Reviewed by Rima Walker

More and more, American and British crime novelists are being overshadowed by really fine Scandinavian writers—Henning Mankell, Jo Nesbo, Stieg Larson, to name a few (and there are many more). Many are Swedish and Norwegian, but now we have a crime novel written by a Dane who has won many of the same prestigious literary awards and whose first novel published in America will be followed by more in a series to which I am looking forward avidly.

Adler-Olsen’s protagonist is Carl Morck, a Copenhagen detective who had a brilliant career but who is undergoing post-traumatic stress syndrome and feelings of survivor’s guilt after being shot in an incident in which one of his men was killed and his friend, Detective Hardy, was paralyzed. Never popular with the homicide squad, he finds himself in an even worse situation, alienating everyone with arrogance, moodiness, uncooperative behavior, and in general being a royal pain. What saves him for me are his eccentricities and black humor which make him somewhat different from the Swedish and Norwegian cops—a refreshing change even though my heart belongs to Mankell’s Wallander.

The squad can’t stand him anymore; he slacks off, he’s apathetic, he’s interfering. His boss sees an opportunity to be rid of him without firing him by making him head of the one man Department Q with Morck being the investigator dealing only with cold cases. The boss also sees a chance to siphon off a great deal of the money funding this new department until Morck catches on and lets his boss know that he knows; thus he is able to get equipment and a car and an assistant, Assad, who starts out as a janitor but ends up practically a partner to the impossible-to-work-with, quirky Morck. Although Morck has no interest in anything but Sudoku puzzles, he is gradually brought back into work despite his chest pains and panic attacks by Assad and a kidnapping case involving a not very popular and personally very private politician, Merete Lynngard, who disappeared years before and was believed to have drowned during a ferry crossing. But she is not dead; she is imprisoned in a concrete room; she is barely fed unwholesome food once a day by unseen people, particularly a woman who tells her that every year on her birthday she will be asked why she is there, and that she will remain imprisoned and tortured until she can answer that question correctly. She remains there for years wanting the answer, just as the reader does: the suspense is overwhelming.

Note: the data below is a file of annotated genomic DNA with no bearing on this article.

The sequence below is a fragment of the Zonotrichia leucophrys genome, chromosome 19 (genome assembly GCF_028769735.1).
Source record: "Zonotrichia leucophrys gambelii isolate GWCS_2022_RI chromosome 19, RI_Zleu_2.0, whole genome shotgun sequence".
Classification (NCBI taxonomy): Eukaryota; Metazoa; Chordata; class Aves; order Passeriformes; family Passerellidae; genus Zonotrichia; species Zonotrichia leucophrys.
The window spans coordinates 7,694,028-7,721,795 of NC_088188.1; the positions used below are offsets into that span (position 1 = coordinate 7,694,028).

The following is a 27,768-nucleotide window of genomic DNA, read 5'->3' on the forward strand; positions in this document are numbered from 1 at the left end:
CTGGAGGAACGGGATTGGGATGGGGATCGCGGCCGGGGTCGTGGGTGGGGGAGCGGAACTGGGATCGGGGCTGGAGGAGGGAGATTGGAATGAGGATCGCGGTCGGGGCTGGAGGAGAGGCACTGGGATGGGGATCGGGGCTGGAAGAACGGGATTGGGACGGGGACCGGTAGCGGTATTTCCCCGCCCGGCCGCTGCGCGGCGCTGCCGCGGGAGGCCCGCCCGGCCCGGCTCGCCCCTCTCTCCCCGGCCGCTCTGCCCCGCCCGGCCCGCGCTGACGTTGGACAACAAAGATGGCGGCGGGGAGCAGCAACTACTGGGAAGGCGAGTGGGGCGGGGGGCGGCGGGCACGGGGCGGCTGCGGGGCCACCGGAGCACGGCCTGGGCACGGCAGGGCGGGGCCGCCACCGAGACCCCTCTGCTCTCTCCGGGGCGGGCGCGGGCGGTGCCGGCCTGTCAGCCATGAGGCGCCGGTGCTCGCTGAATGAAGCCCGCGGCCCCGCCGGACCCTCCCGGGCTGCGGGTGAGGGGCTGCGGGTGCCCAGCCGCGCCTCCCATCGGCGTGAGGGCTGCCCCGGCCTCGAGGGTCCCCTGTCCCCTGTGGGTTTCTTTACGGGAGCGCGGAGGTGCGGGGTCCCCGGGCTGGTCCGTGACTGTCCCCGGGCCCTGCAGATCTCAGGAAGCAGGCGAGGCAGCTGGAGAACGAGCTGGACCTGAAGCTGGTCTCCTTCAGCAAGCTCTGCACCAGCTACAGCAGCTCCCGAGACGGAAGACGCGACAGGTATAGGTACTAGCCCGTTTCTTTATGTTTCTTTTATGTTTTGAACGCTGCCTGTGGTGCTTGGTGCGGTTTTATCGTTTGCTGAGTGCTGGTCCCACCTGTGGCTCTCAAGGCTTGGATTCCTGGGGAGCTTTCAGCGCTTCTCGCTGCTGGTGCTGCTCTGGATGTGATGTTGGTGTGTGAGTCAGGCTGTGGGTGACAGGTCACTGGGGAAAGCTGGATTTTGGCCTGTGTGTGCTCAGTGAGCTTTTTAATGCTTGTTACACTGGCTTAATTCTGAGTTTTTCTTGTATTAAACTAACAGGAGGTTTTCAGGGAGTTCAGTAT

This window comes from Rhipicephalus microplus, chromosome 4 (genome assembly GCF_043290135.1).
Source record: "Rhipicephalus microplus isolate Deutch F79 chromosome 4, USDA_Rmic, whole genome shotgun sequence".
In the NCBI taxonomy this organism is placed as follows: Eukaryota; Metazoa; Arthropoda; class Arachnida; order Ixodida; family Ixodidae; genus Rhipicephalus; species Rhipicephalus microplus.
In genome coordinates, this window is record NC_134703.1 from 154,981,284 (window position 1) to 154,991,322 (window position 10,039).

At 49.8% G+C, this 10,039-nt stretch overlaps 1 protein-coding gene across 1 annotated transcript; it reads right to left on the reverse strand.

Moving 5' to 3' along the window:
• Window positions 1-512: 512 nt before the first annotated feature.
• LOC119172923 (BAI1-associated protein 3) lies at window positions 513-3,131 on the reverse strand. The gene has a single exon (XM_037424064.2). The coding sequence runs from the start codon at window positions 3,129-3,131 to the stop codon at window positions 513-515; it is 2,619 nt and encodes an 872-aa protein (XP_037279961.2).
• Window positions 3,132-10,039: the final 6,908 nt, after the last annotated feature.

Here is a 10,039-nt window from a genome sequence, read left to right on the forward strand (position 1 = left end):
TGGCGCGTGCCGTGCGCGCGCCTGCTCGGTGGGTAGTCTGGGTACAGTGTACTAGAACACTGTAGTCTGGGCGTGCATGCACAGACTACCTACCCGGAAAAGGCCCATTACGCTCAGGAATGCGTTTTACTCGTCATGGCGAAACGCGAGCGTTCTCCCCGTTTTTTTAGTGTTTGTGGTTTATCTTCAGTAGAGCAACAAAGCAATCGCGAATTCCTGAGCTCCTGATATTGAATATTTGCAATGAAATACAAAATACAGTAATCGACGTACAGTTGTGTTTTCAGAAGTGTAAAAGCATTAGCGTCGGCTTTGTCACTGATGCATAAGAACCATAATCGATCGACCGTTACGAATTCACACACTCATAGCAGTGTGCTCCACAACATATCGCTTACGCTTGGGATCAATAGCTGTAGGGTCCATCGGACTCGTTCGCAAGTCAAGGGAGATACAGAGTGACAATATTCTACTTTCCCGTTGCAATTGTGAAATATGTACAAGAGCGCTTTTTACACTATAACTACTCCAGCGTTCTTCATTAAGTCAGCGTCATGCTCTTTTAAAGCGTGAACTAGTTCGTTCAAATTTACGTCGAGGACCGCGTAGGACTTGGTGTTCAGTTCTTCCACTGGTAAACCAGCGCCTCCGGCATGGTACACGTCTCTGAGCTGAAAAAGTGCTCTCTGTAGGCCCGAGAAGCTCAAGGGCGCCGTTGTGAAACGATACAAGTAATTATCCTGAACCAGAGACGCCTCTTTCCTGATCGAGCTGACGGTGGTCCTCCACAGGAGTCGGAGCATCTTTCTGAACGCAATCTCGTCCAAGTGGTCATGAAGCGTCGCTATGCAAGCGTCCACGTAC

Adler-Olsen creates this nail-biting suspense by interspersing Merete’s and Morck’s points of view. As we follow the investigation, we are also following the horrors Merete has been subjected to for all these years. The two narratives come together when Morck and Assad find her place of imprisonment, but that doesn’t end the suspense which rapidly accumulates until the novel reaches a poignant ending.

Aside from the intriguing plot, what makes the novel work very well is the interplay between Morck and Assad which is sometimes serious and sometimes quite funny. A lot of the humor on Morck’s part comes from his sardonic wit but also from his relationship with his estranged wife, Vigga, from whom he is separated, who nevertheless comes to him for funding for her latest schemes—this time an art gallery in which to display the work of her lover. It also comes in a small bit from Vigga’s son, Jesper, who couldn’t stand to live with Vigga and departs from her only to live with and confound his step-father, Morck.

As for Assad, ostensibly a Syrian Muslim with political asylum, well, he is a dark horse. Always cheerful, smiling, and charming, he is something other than what he seems, for he clearly knows how to do more than push a broom, make tea and samosas, and to get people to do what he wants when Morck cannot. He gets Morck to work, he finds clues where sometimes Morck doesn’t see them, clues that lead finally to the location of the kidnappers and Merete, and he knows how to wield a knife. Yes, there is something about his past that he doesn’t reveal, and he easily sidesteps questions about it.

I like Morck and Assad, and I like the gripping trip they take together. Mostly I really want to know more about them and some of the other characters, minor though they may be. Certainly more will be revealed when the second book of the series is released in America. I hope it’s soon.~

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